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Library Accepts Gift and Hosts Reception for Story Project

Books-bannerFormer Trustee Stacey Brodsky and her husband David Brodsky have made a gift of $10,000 to the Village toward funding for a Master Plan for renovations and additions to the Scarsdale Library. Acceptance of the gift was announced by Trustee Marc Samwick at the April 28th meeting of the Village Board. He explained that the Brodsky's recently moved to Manhattan after living in Scarsdale for over 20 years. During that time they were avid volunteers in the Village where Stacey was a PTA President, served on the Board of Architectural Review, the School Board Nominating Committee, the Board of Scarsdale Library and ultimately four years as Village Trustee. David Brodsky headed the Procedure Committee, the School Board Nominating Committee and chaired the Scarsdale Bowl. Samwick said, "we should be humbled by their generosity," and encouraged others to follow their lead and "give generously" and "volunteer for the village and local organizations."

The gift will be used for a master plan for the library which is headed for a major transformation. The space will be expanded, new meeting spaces will be built, there will be improved technological features and it will serve as "a multi-purpose community asset for generations." The project is expected to cost $12 million, which will be generated through fund-raising and monies from the Village.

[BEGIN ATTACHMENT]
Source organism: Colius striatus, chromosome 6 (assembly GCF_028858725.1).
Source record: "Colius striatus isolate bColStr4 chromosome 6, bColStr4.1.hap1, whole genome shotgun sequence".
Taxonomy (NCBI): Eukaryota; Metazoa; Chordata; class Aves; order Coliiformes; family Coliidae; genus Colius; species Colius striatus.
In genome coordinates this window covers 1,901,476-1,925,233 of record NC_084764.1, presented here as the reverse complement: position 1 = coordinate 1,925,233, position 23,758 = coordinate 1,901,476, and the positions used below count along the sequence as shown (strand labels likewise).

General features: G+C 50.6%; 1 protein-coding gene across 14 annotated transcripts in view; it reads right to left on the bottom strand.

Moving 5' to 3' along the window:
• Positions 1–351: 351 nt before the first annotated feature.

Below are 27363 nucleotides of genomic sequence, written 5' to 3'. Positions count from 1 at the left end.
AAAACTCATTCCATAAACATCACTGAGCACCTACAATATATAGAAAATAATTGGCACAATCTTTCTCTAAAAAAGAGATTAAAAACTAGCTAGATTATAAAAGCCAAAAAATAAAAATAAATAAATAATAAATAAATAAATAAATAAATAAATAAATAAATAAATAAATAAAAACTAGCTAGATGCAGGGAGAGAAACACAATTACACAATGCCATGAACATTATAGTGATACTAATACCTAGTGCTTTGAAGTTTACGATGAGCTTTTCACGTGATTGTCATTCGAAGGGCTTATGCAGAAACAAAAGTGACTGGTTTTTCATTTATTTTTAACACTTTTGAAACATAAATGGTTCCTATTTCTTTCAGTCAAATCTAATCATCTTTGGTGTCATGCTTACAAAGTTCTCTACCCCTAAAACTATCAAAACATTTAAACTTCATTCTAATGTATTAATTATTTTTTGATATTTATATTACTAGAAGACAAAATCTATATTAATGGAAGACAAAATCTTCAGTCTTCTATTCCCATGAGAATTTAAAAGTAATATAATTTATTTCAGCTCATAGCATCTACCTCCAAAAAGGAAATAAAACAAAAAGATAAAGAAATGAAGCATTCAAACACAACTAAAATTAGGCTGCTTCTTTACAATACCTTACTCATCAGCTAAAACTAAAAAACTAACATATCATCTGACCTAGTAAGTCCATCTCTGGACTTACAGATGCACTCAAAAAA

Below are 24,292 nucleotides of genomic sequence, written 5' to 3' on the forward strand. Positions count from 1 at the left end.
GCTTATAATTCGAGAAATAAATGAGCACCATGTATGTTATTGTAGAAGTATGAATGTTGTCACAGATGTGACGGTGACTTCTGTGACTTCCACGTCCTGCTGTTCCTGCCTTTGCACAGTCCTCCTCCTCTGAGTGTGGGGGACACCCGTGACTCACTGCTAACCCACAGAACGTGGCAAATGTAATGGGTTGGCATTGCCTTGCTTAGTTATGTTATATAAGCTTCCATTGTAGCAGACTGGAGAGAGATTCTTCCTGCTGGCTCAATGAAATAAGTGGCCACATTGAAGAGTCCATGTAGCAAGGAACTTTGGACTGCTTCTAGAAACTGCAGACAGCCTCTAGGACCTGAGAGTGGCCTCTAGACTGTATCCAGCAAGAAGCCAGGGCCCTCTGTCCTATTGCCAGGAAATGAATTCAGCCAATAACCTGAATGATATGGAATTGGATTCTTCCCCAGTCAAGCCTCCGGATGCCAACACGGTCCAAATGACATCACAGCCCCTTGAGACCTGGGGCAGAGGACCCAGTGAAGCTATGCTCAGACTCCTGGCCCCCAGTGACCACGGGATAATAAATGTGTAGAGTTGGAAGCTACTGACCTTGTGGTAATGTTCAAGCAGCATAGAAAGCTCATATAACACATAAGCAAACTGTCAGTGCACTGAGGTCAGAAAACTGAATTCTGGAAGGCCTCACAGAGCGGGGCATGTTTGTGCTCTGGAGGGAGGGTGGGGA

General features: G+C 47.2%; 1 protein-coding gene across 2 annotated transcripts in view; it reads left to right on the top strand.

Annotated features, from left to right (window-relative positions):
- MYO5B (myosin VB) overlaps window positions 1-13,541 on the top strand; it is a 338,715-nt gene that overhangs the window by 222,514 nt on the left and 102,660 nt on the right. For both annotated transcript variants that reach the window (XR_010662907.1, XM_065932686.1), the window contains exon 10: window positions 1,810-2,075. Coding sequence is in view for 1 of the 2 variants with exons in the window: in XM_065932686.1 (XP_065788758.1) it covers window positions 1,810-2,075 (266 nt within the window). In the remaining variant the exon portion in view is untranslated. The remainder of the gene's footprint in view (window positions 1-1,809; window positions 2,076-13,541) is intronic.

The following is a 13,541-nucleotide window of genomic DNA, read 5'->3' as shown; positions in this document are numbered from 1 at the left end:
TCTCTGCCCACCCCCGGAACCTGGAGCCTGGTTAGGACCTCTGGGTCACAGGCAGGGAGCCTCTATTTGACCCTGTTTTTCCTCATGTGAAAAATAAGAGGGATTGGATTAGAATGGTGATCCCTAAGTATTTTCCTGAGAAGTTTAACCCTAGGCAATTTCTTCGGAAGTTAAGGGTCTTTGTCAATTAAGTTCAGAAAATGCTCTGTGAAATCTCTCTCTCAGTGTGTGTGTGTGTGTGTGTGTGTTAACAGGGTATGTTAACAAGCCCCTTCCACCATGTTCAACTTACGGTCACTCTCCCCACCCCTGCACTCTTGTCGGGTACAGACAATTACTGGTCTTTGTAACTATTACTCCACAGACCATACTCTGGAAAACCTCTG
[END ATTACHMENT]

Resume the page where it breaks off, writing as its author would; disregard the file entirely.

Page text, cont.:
On Thursday night April 30th, the library will hold a reception for the grand opening of the Scarsdale Library Story Project exhibit, which tells the personal experiences of residents at the library. The public is invited from 6:30-7:30 p.m. to view the exhibit in the library's Scott Room.

The framed presentations include a description of the individual experiences of current and former residents as well as a photo of each writer. The Scarsdale Library Story Project explored the role the Scarsdale Library plays in the life of residents. The interviews were held at the end of last year.

"This exciting program was inspired by the national oral history project StoryCorps," said Michelle Lichtenberg, Library Board President. "We had a wonderful response to the project and the participants provided both enlightening and emotional recollections showing the important and many faceted roles the library plays in the life of our community. Now, those who read the brief stories can share the experiences. We hope it will provide an incentive for others to participate next year."

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